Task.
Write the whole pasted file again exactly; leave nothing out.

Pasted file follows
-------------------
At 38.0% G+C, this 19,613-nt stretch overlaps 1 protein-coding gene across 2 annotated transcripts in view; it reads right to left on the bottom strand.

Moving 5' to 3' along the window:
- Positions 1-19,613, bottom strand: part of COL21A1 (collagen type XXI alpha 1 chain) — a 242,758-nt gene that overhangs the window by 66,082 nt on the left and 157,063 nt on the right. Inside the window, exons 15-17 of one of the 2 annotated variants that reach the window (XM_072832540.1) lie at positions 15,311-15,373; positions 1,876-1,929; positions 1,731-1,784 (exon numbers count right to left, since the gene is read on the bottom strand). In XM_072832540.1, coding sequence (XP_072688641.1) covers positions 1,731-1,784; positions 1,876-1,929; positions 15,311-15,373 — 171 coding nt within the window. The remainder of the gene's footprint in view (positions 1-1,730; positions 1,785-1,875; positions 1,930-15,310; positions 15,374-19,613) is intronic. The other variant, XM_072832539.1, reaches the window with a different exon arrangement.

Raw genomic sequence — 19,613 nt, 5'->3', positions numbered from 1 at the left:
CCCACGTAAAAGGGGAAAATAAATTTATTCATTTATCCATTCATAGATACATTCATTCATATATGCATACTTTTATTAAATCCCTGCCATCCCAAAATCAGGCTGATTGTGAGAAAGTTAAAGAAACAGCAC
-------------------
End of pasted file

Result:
At 38.0% G+C, this 19,613-nt stretch overlaps 1 protein-coding gene across 2 annotated transcripts in view; it reads right to left on the bottom strand.

Moving 5' to 3' along the window:
- Positions 1-19,613, bottom strand: part of COL21A1 (collagen type XXI alpha 1 chain) — a 242,758-nt gene that overhangs the window by 66,082 nt on the left and 157,063 nt on the right. Inside the window, exons 15-17 of one of the 2 annotated variants that reach the window (XM_072832540.1) lie at positions 15,311-15,373; positions 1,876-1,929; positions 1,731-1,784 (exon numbers count right to left, since the gene is read on the bottom strand). In XM_072832540.1, coding sequence (XP_072688641.1) covers positions 1,731-1,784; positions 1,876-1,929; positions 15,311-15,373 — 171 coding nt within the window. The remainder of the gene's footprint in view (positions 1-1,730; positions 1,785-1,875; positions 1,930-15,310; positions 15,374-19,613) is intronic. The other variant, XM_072832539.1, reaches the window with a different exon arrangement.

Raw genomic sequence — 19,613 nt, 5'->3', positions numbered from 1 at the left:
CCCACGTAAAAGGGGAAAATAAATTTATTCATTTATCCATTCATAGATACATTCATTCATATATGCATACTTTTATTAAATCCCTGCCATCCCAAAATCAGGCTGATTGTGAGAAAGTTAAAGAAACAGCAC